Fra Dana was one of the leading artists of the Northern Rocky Mountains at the turn of the 20th century. She was born in Indiana, and studied art at the Cincinnati Art Academy, the Art Institute of Chicago and the New York School of Art. In 1893, Dana moved with her family to Parkman, Wyoming where she met her future husband, Edwin L. Dana. The two married in 1896 and together developed what became America’s largest purebred Hereford cattle operation on the Crow Indian Reservation in southeastern Montana. Later the Danas moved the base of their operations north to Montana.

"Portrait of T.R. Dana" is a portrait of Dana’s father-in-law — the "T" in “T.R.” stands for Theophilus, and this distinguished-looking gentleman was probably in his late 60s at the time. The Montana Museum of Art and Culture also has in its archives an old black-and-white photograph of this piece on which Fra inscribed on the reverse, “Edwin’s father, painted long ago — 3 hour sketch as I could not get him to pose any more.”

Dana’s desire to study and create art was often in conflict with her obligations as a ranch wife. One can imagine that the daily duties and responsibilities of running a large ranch would not be conducive to what may have been considered an idle pastime. She traveled annually to New York City, London and Paris to pursue her artistic studies. Dana’s art making became sporadic in the early 1910s and 1920s. She stated, “I couldn’t be a ranch woman and paint. You can’t live two lives.”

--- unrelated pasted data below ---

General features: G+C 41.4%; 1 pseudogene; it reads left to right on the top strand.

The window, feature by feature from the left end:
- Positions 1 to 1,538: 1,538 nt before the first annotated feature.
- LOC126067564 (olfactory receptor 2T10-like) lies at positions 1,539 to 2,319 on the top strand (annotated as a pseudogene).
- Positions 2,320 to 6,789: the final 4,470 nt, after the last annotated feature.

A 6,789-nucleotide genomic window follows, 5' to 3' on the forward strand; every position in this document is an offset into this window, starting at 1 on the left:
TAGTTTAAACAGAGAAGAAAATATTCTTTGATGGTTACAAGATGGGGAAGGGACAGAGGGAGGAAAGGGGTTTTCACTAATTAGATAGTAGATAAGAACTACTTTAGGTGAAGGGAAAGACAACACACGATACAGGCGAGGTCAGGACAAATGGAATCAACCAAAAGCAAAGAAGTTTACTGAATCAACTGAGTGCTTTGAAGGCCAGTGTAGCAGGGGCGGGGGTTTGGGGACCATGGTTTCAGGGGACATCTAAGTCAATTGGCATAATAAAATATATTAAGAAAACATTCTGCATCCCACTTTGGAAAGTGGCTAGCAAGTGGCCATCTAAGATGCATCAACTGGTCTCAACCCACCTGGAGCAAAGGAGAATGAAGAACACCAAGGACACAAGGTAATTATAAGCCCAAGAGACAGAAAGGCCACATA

Luckily for us, she did begin painting again in 1937, which coincided with her move to Great Falls next door to her mother and sister and after the death of Edwin. Dana passed away Dec. 1, 1948 after extensive communications with the University of Montana regarding her legacy. Her bequest of her own artworks as well as those by others is central to the richness of the MMAC Permanent Collection. Her donation included Japanese prints, prints by Honoré Daumier and Jean Louis Forain and paintings by Joseph Henry Sharp, Alfred Maurer, William Merritt Chase and Douglas Connah to name a few. Four of Dana’s donated pieces are in the 120th anniversary exhibit.

Sources: “Fra Dana: American Impressionist in the Rockies” by Valerie Hedquist and Sue Hart, published in 2011 by Montana Museum of Art and Culture

"Portrait of T.R. Dana" is part of the Montana Museum of Art and Culture’s permanent collection and can be viewed, along with 119 equally interesting pieces, at the Paxson and Meloy galleries on the University of Montana campus in the PAR/TV Center. MMAC’s exhibit “Art of the State: Celebrating 120 Years of the MMAC Permanent Collection” runs through May 23.

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